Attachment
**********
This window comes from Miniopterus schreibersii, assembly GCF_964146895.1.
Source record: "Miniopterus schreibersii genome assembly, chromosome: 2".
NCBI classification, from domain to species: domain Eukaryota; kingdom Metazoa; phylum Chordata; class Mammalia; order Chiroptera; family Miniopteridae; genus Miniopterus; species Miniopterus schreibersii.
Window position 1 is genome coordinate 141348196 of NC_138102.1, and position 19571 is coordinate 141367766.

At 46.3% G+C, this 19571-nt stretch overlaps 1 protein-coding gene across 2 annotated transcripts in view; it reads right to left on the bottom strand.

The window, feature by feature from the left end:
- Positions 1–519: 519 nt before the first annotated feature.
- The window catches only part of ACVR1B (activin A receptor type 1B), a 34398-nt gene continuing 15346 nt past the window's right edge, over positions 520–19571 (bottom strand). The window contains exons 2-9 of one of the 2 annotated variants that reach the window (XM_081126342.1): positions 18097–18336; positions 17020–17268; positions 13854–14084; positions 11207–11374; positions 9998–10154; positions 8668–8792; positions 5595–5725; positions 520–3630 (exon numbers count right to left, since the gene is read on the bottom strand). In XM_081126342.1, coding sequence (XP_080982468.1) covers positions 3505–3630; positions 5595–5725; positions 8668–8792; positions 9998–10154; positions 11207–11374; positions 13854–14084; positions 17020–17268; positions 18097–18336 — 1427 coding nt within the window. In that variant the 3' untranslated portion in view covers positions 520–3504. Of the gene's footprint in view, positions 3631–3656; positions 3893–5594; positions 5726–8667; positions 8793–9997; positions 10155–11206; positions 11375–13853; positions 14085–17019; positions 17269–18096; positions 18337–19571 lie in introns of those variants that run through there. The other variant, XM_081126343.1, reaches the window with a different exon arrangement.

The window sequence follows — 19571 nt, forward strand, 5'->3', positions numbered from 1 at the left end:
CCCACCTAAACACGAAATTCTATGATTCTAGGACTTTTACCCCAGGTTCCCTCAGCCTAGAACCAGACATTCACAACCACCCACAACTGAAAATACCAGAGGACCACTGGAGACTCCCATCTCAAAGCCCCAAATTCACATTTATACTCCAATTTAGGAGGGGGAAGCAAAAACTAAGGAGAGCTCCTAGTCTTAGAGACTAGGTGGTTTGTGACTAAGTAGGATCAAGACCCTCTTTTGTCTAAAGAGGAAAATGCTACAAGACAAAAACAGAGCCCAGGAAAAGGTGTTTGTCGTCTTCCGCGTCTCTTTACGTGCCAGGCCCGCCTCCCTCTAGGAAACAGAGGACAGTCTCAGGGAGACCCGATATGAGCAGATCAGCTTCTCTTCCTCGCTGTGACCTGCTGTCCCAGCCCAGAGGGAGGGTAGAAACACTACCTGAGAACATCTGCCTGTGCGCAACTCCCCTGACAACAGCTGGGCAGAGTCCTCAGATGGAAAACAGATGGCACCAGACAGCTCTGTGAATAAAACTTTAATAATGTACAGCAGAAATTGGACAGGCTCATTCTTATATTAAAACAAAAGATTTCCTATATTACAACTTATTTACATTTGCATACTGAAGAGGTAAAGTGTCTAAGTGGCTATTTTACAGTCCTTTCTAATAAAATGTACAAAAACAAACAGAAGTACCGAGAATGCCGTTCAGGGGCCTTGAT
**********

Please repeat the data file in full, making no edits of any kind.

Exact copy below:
This window comes from Miniopterus schreibersii, assembly GCF_964146895.1.
Source record: "Miniopterus schreibersii genome assembly, chromosome: 2".
NCBI classification, from domain to species: domain Eukaryota; kingdom Metazoa; phylum Chordata; class Mammalia; order Chiroptera; family Miniopteridae; genus Miniopterus; species Miniopterus schreibersii.
Window position 1 is genome coordinate 141348196 of NC_138102.1, and position 19571 is coordinate 141367766.

At 46.3% G+C, this 19571-nt stretch overlaps 1 protein-coding gene across 2 annotated transcripts in view; it reads right to left on the bottom strand.

The window, feature by feature from the left end:
- Positions 1–519: 519 nt before the first annotated feature.
- The window catches only part of ACVR1B (activin A receptor type 1B), a 34398-nt gene continuing 15346 nt past the window's right edge, over positions 520–19571 (bottom strand). The window contains exons 2-9 of one of the 2 annotated variants that reach the window (XM_081126342.1): positions 18097–18336; positions 17020–17268; positions 13854–14084; positions 11207–11374; positions 9998–10154; positions 8668–8792; positions 5595–5725; positions 520–3630 (exon numbers count right to left, since the gene is read on the bottom strand). In XM_081126342.1, coding sequence (XP_080982468.1) covers positions 3505–3630; positions 5595–5725; positions 8668–8792; positions 9998–10154; positions 11207–11374; positions 13854–14084; positions 17020–17268; positions 18097–18336 — 1427 coding nt within the window. In that variant the 3' untranslated portion in view covers positions 520–3504. Of the gene's footprint in view, positions 3631–3656; positions 3893–5594; positions 5726–8667; positions 8793–9997; positions 10155–11206; positions 11375–13853; positions 14085–17019; positions 17269–18096; positions 18337–19571 lie in introns of those variants that run through there. The other variant, XM_081126343.1, reaches the window with a different exon arrangement.

The window sequence follows — 19571 nt, forward strand, 5'->3', positions numbered from 1 at the left end:
CCCACCTAAACACGAAATTCTATGATTCTAGGACTTTTACCCCAGGTTCCCTCAGCCTAGAACCAGACATTCACAACCACCCACAACTGAAAATACCAGAGGACCACTGGAGACTCCCATCTCAAAGCCCCAAATTCACATTTATACTCCAATTTAGGAGGGGGAAGCAAAAACTAAGGAGAGCTCCTAGTCTTAGAGACTAGGTGGTTTGTGACTAAGTAGGATCAAGACCCTCTTTTGTCTAAAGAGGAAAATGCTACAAGACAAAAACAGAGCCCAGGAAAAGGTGTTTGTCGTCTTCCGCGTCTCTTTACGTGCCAGGCCCGCCTCCCTCTAGGAAACAGAGGACAGTCTCAGGGAGACCCGATATGAGCAGATCAGCTTCTCTTCCTCGCTGTGACCTGCTGTCCCAGCCCAGAGGGAGGGTAGAAACACTACCTGAGAACATCTGCCTGTGCGCAACTCCCCTGACAACAGCTGGGCAGAGTCCTCAGATGGAAAACAGATGGCACCAGACAGCTCTGTGAATAAAACTTTAATAATGTACAGCAGAAATTGGACAGGCTCATTCTTATATTAAAACAAAAGATTTCCTATATTACAACTTATTTACATTTGCATACTGAAGAGGTAAAGTGTCTAAGTGGCTATTTTACAGTCCTTTCTAATAAAATGTACAAAAACAAACAGAAGTACCGAGAATGCCGTTCAGGGGCCTTGAT